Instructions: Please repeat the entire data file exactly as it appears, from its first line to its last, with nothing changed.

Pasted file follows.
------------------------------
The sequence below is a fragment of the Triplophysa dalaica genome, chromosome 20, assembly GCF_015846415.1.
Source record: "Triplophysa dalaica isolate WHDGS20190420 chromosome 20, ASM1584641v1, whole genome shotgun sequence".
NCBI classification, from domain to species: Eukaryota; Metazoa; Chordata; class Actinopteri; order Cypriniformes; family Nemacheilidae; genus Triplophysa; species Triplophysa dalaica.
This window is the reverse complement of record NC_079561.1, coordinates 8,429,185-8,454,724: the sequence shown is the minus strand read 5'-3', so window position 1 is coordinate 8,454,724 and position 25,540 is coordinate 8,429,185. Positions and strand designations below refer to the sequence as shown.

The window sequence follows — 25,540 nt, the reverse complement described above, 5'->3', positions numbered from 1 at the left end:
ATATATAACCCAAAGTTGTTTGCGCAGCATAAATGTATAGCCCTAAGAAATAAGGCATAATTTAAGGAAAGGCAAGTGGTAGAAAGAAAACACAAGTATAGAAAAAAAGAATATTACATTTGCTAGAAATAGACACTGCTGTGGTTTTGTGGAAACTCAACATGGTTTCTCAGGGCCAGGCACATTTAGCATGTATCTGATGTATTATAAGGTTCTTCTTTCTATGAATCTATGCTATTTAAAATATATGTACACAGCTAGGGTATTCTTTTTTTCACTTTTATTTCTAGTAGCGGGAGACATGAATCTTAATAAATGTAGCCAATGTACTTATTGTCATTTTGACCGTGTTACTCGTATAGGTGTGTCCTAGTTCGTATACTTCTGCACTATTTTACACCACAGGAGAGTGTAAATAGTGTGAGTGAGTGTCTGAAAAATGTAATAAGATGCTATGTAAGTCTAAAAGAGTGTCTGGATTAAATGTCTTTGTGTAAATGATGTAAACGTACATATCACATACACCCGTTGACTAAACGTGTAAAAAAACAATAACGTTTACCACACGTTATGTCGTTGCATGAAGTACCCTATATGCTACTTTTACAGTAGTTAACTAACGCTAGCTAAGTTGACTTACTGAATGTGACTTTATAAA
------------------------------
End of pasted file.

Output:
The sequence below is a fragment of the Triplophysa dalaica genome, chromosome 20, assembly GCF_015846415.1.
Source record: "Triplophysa dalaica isolate WHDGS20190420 chromosome 20, ASM1584641v1, whole genome shotgun sequence".
NCBI classification, from domain to species: Eukaryota; Metazoa; Chordata; class Actinopteri; order Cypriniformes; family Nemacheilidae; genus Triplophysa; species Triplophysa dalaica.
This window is the reverse complement of record NC_079561.1, coordinates 8,429,185-8,454,724: the sequence shown is the minus strand read 5'-3', so window position 1 is coordinate 8,454,724 and position 25,540 is coordinate 8,429,185. Positions and strand designations below refer to the sequence as shown.

The window sequence follows — 25,540 nt, the reverse complement described above, 5'->3', positions numbered from 1 at the left end:
ATATATAACCCAAAGTTGTTTGCGCAGCATAAATGTATAGCCCTAAGAAATAAGGCATAATTTAAGGAAAGGCAAGTGGTAGAAAGAAAACACAAGTATAGAAAAAAAGAATATTACATTTGCTAGAAATAGACACTGCTGTGGTTTTGTGGAAACTCAACATGGTTTCTCAGGGCCAGGCACATTTAGCATGTATCTGATGTATTATAAGGTTCTTCTTTCTATGAATCTATGCTATTTAAAATATATGTACACAGCTAGGGTATTCTTTTTTTCACTTTTATTTCTAGTAGCGGGAGACATGAATCTTAATAAATGTAGCCAATGTACTTATTGTCATTTTGACCGTGTTACTCGTATAGGTGTGTCCTAGTTCGTATACTTCTGCACTATTTTACACCACAGGAGAGTGTAAATAGTGTGAGTGAGTGTCTGAAAAATGTAATAAGATGCTATGTAAGTCTAAAAGAGTGTCTGGATTAAATGTCTTTGTGTAAATGATGTAAACGTACATATCACATACACCCGTTGACTAAACGTGTAAAAAAACAATAACGTTTACCACACGTTATGTCGTTGCATGAAGTACCCTATATGCTACTTTTACAGTAGTTAACTAACGCTAGCTAAGTTGACTTACTGAATGTGACTTTATAAA